Allotments, Blog, Campaign, campaigning, Community, council, Environment, Food, Gardening, Grow your own, Health, Judicial Review, Mayor, Permaculture, self sufficiency, The Good Life, Uncategorized

Farm Terrace Allotments now (and then)

(‘Now’ photos credit Marcus Dove)

Mayor Dorothy Thornhill and her Lib Dem council have finally bulldozed Farm Terrace allotments in Watford. All that remains are a couple of stubborn sheds (left to give the last few animals some refuge) and piles of rubble.
Of course we knew that this would happen and we know that in their embarrassment to wipe out any connection to an allotment site the area will change beyond recognition. That is why it is so important for us to record it now.


Farm Terrace allotments date back to 1896. They were at least three times the size they were at the end and reached out to behind the hospital and towards what is now Laurence Haines school. They can clearly be seen here behind Vicarage road stadium.

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Many people ask me what exactly Watford Borough council will do with the land and the truth is that we honestly don’t know. When the judge at the Royal courts of justice finally ruled in favour of them destroying the allotments she did so unconditionally.
Originally Watford borough council said it would all be used for a new hospital and then they said it would be for part hospital ‘buildings’ and partly for housing on the development known as the Health Campus. the irony was not lost on us and within a few years they could no longer claim any health benefit and the name has now been changed to the Riverwell development. Here is the latest photo that I could find of that and you can see the allotments listed as part of the Northern development zone, you can just about still make it out.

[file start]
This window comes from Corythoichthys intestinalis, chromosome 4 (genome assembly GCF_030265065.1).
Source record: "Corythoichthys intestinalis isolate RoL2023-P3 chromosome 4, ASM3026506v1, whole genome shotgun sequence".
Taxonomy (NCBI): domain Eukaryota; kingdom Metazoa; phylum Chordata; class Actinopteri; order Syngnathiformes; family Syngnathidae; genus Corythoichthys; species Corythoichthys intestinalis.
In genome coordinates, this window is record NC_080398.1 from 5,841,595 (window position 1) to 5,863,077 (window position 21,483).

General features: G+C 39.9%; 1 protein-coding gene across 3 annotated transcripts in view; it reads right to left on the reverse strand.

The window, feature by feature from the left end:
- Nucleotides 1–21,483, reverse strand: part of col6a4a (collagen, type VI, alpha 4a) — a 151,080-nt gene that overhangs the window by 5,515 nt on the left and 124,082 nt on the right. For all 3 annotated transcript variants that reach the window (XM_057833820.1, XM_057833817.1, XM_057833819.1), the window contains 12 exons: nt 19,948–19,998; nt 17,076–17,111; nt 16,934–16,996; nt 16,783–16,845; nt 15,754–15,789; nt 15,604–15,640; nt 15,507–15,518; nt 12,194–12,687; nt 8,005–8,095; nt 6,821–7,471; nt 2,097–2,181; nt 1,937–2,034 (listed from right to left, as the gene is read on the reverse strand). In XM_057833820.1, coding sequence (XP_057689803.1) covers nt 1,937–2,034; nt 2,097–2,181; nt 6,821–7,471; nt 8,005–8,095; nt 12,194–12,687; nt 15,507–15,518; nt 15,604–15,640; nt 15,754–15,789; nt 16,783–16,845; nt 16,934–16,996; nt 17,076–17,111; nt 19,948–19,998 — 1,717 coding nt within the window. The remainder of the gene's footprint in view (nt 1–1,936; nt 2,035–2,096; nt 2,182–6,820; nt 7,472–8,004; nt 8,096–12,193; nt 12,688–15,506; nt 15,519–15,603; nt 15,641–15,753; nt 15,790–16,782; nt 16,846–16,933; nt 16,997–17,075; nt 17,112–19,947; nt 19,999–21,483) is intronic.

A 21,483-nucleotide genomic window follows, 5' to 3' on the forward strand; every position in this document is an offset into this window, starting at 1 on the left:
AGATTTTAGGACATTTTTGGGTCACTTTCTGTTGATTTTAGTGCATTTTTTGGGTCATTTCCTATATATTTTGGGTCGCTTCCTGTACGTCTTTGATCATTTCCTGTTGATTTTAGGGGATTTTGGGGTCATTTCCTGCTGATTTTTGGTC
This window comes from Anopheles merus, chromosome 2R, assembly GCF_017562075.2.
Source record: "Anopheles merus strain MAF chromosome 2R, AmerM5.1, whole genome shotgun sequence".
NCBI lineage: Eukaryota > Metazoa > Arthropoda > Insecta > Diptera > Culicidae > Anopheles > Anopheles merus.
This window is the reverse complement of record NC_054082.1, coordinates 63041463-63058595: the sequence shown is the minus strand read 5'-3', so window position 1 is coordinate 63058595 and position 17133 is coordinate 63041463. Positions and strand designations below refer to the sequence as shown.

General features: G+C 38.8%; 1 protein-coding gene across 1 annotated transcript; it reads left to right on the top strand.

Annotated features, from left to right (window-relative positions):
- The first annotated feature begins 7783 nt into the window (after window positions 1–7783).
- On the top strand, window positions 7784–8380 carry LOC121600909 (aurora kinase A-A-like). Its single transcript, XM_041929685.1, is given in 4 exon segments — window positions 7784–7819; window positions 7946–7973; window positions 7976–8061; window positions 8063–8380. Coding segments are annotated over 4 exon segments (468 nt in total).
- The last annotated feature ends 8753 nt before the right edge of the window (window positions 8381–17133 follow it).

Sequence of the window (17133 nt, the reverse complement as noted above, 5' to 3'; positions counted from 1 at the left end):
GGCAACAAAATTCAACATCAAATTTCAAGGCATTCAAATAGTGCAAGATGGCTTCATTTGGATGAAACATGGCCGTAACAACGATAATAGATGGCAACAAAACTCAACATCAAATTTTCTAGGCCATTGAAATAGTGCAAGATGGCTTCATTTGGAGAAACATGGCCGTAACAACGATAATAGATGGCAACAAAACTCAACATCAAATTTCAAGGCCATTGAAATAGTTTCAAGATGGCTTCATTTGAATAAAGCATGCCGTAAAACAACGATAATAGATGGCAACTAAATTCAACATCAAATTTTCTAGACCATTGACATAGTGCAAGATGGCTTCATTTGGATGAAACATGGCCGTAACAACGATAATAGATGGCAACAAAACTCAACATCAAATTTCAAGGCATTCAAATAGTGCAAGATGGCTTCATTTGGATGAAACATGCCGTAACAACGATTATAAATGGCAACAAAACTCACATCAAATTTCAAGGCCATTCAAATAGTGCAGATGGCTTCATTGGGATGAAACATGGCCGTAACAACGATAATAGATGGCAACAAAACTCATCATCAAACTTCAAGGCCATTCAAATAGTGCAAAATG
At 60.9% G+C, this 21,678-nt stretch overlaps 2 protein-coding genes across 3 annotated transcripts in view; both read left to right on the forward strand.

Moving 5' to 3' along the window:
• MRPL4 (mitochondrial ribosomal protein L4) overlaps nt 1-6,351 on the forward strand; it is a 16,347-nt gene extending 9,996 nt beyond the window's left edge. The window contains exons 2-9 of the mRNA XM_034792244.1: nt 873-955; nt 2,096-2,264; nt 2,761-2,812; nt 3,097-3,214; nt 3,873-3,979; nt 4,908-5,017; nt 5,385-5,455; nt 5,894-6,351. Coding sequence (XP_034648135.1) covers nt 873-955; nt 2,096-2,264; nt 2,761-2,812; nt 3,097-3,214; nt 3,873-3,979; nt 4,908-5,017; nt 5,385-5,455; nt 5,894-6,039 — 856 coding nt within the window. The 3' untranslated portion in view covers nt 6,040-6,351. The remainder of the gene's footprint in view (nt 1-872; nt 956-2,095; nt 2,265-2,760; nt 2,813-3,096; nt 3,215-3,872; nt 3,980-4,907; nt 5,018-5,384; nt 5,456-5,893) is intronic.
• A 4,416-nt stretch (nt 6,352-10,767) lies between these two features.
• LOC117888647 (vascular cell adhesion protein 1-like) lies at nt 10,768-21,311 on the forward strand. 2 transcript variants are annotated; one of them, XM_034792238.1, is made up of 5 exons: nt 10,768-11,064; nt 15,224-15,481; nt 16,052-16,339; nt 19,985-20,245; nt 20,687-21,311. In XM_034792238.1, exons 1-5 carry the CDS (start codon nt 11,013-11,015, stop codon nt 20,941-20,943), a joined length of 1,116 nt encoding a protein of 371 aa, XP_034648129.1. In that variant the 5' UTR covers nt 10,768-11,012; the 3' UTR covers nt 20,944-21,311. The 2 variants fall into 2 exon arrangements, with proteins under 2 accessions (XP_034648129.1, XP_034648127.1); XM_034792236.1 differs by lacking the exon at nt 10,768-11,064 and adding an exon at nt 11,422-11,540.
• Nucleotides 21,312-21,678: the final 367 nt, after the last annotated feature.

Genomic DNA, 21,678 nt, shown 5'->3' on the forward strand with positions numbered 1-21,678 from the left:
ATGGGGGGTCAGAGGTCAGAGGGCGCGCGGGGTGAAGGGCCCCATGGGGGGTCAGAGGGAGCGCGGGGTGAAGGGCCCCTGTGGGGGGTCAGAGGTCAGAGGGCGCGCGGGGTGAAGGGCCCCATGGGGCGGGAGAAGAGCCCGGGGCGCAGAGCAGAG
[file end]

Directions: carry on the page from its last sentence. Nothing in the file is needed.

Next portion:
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In 2009 when we first got a plot on Farm terrace There were roughly 120 plots and around 90% occupancy. Typical of that of any allotment. We had neighbours all around and there was a waiting list for the vacant plots.


The first thing Watford Council did was to close the waiting list, they then asked for voluntary relocations. Some people who had already fought development took this. There then, as is well documented a huge public legal battle. We were fighting not just for our own site but for the protection off ALL allotments. In spite of our best efforts and after a bitter 6 year battle we lost. During this time, and make no mistake, in order to make the allotments look derelict, unused and unloved the council started picking off the remaining plot holders. We were offered, new plots, shiny new sheds and up to £1000,00 in compensation to vacate. In the end just 24 plot holders remained. I estimate that around 10 years ago there were probably about 90.


We won the first legal challenge and even after that, we continued to offer a compromise to the council. They could take most of the vacated site, but they were not interested. They wanted it all and I do believe the mayor Dorothy Thornhill wanted a win.
As per legal requirements we were offered replacement plots but there was nowhere near enough to take us all and the site offered was more than two miles away. In the end around 10 of us relocated to 4 or 5 different sites but the move was too difficult for most.


My own personal difficulty lies in the fact that for the local community of Farm Terrace (of which I am part) there are no local allotments now. Slowly over a period of time they have been cut back and cut back until now like Farm terrace there remains absolutely nothing!


We will still have our memories but soon all that will be left of Farm Terrace will be these blogs and the well documented press coverage of our case.